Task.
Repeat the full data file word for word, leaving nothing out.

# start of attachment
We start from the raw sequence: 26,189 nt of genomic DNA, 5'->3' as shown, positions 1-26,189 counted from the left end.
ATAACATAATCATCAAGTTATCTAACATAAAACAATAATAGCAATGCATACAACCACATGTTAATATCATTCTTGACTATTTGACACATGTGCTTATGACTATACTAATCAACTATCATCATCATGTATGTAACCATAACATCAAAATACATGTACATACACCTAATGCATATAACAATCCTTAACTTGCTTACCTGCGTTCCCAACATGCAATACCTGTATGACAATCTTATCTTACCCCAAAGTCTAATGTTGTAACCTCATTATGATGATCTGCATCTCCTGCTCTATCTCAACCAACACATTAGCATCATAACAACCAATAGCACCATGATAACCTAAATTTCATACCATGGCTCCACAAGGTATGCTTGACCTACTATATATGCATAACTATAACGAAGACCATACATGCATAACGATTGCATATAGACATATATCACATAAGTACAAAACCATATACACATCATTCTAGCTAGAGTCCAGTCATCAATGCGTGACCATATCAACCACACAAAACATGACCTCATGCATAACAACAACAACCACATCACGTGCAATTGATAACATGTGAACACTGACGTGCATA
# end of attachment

We start from the raw sequence: 26,189 nt of genomic DNA, 5'->3' as shown, positions 1-26,189 counted from the left end.
ATAACATAATCATCAAGTTATCTAACATAAAACAATAATAGCAATGCATACAACCACATGTTAATATCATTCTTGACTATTTGACACATGTGCTTATGACTATACTAATCAACTATCATCATCATGTATGTAACCATAACATCAAAATACATGTACATACACCTAATGCATATAACAATCCTTAACTTGCTTACCTGCGTTCCCAACATGCAATACCTGTATGACAATCTTATCTTACCCCAAAGTCTAATGTTGTAACCTCATTATGATGATCTGCATCTCCTGCTCTATCTCAACCAACACATTAGCATCATAACAACCAATAGCACCATGATAACCTAAATTTCATACCATGGCTCCACAAGGTATGCTTGACCTACTATATATGCATAACTATAACGAAGACCATACATGCATAACGATTGCATATAGACATATATCACATAAGTACAAAACCATATACACATCATTCTAGCTAGAGTCCAGTCATCAATGCGTGACCATATCAACCACACAAAACATGACCTCATGCATAACAACAACAACCACATCACGTGCAATTGATAACATGTGAACACTGACGTGCATA